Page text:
I don’t want to be the party pooper on the great victory for women here, but the recent events that have elevated women to Kings of the Castle are not necessarily the wimmin’s triumph many believe is inevitable.

Much has been made of the ascent of Theresa May as Prime Minister, Ruth Davidson as leader of the Scottish Conservative Party, Nicola Sturgeon as First Minister of Scotland, and Angela Merkel governing for so long as German Chancellor. Am I going to have be the one to point out the elephant in the room, namely that none of these women have children?

Now, calm down, I am not going to say that this will make them worse leaders. In fact on careful consideration, it probably makes them better – in that they can devote most if not all of their time to the job.

The fewer caring duties one has at home, the more time one can devote to pursuing success in the public sphere. I shall illustrate this point by relying on well-known comedy sketch by Michael McIntyre (scientific I know) pointing out the difference in time and energy it takes for the childless to leave the house, compared to those with children. For the former this task take 20 seconds, for the latter close to twenty minutes. Dismiss this sketch as silly if you want – but he really hits a nerve. Young children, in particular, make what was once a simple task – such as crossing the road – a rather more time consuming activity.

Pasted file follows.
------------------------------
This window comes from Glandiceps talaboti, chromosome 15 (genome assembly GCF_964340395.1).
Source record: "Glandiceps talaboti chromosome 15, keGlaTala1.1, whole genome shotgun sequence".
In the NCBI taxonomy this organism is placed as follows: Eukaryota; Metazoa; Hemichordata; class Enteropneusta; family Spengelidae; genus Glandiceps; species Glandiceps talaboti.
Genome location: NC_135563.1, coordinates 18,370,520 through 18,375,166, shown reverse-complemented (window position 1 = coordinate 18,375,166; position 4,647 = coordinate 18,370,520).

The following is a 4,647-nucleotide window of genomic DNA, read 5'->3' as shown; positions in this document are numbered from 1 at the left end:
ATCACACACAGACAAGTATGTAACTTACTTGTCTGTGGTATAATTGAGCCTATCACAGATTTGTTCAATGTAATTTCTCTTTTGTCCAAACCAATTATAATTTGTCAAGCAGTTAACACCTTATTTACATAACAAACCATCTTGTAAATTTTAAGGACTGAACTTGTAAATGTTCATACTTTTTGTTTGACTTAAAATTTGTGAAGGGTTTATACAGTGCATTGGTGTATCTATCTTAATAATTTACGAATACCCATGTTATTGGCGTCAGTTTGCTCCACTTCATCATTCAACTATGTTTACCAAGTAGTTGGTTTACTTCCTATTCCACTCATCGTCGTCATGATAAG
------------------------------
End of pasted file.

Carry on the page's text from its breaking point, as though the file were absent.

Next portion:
My point dear reader is that children suck up a lot of your time and energy. If you don’t have any children, you have more of that precious time and energy to devote to professional striving. It is not that I want to take anything away from the serious public achievements of these women, but I do not feel it is fair to hold them up as instant role models for girls everywhere.

The truth is many girls still want to have families, which we need for the future, and we should be cautious about saying this kind of supreme professional advancement is possible with children when on current evidence this is not the case.

I am not saying that I do not find it refreshing to find such ‘bloody difficult women’ in top jobs; in many ways I do. I believe Theresa May’s team will do a much better job than the Bullingdon boys. In fact, TCW has been one of the harshest critics of the Cameron clique because of their policies not their backgrounds.

However, it is far to early to say whether having more women at the top of the tree will be good for other women – this depends entirely on their policies. At the moment, this victory is a victory for these women alone, and more power to them.

But it is misleading and disingenuous to say it is a great victory for women as these women are representative of their struggles, because they are not. Childless women are on the increase and fertility rates have been propped up by immigration,  but it is still the case that most women will have children at some point, something that is crucial to the survival of society.

Finally, I don’t think you have to experience every life lesson to relate to it and it is absolutely possible for Prime Minister May to understand the struggles of the average working family, such as the cost of housing, low wages especially for men, ridiculously long commutes made worse by shoddy train services, and the moral responsibility involved in raising children and educating them. So we will let her policies do the talking on this, and consign the identify politics to the dustbin.

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